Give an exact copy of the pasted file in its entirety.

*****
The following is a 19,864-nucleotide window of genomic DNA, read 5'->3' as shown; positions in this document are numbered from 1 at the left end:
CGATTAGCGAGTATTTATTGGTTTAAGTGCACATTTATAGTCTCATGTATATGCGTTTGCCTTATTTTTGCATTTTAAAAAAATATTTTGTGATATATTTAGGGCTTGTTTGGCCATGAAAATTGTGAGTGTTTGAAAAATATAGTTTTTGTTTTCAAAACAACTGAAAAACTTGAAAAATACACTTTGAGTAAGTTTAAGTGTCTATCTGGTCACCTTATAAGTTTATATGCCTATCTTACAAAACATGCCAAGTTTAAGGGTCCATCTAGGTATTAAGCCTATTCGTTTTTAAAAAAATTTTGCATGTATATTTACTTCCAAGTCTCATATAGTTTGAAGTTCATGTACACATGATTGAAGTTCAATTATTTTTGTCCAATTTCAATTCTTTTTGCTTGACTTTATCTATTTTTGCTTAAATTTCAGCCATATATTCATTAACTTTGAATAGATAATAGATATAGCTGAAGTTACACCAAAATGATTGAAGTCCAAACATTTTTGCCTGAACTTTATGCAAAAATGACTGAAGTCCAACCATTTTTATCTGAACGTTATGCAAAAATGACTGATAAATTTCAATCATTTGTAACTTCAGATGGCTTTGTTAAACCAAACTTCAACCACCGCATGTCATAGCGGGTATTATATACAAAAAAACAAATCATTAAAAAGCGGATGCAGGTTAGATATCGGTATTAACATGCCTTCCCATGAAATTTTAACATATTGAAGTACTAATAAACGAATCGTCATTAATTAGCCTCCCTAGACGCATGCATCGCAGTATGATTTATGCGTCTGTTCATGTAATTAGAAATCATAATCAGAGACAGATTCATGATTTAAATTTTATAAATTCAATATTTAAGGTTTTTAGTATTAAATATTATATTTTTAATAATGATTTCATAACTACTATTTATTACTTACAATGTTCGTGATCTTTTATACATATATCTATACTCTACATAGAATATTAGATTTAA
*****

The following is a 19,864-nucleotide window of genomic DNA, read 5'->3' as shown; positions in this document are numbered from 1 at the left end:
CGATTAGCGAGTATTTATTGGTTTAAGTGCACATTTATAGTCTCATGTATATGCGTTTGCCTTATTTTTGCATTTTAAAAAAATATTTTGTGATATATTTAGGGCTTGTTTGGCCATGAAAATTGTGAGTGTTTGAAAAATATAGTTTTTGTTTTCAAAACAACTGAAAAACTTGAAAAATACACTTTGAGTAAGTTTAAGTGTCTATCTGGTCACCTTATAAGTTTATATGCCTATCTTACAAAACATGCCAAGTTTAAGGGTCCATCTAGGTATTAAGCCTATTCGTTTTTAAAAAAATTTTGCATGTATATTTACTTCCAAGTCTCATATAGTTTGAAGTTCATGTACACATGATTGAAGTTCAATTATTTTTGTCCAATTTCAATTCTTTTTGCTTGACTTTATCTATTTTTGCTTAAATTTCAGCCATATATTCATTAACTTTGAATAGATAATAGATATAGCTGAAGTTACACCAAAATGATTGAAGTCCAAACATTTTTGCCTGAACTTTATGCAAAAATGACTGAAGTCCAACCATTTTTATCTGAACGTTATGCAAAAATGACTGATAAATTTCAATCATTTGTAACTTCAGATGGCTTTGTTAAACCAAACTTCAACCACCGCATGTCATAGCGGGTATTATATACAAAAAAACAAATCATTAAAAAGCGGATGCAGGTTAGATATCGGTATTAACATGCCTTCCCATGAAATTTTAACATATTGAAGTACTAATAAACGAATCGTCATTAATTAGCCTCCCTAGACGCATGCATCGCAGTATGATTTATGCGTCTGTTCATGTAATTAGAAATCATAATCAGAGACAGATTCATGATTTAAATTTTATAAATTCAATATTTAAGGTTTTTAGTATTAAATATTATATTTTTAATAATGATTTCATAACTACTATTTATTACTTACAATGTTCGTGATCTTTTATACATATATCTATACTCTACATAGAATATTAGATTTAA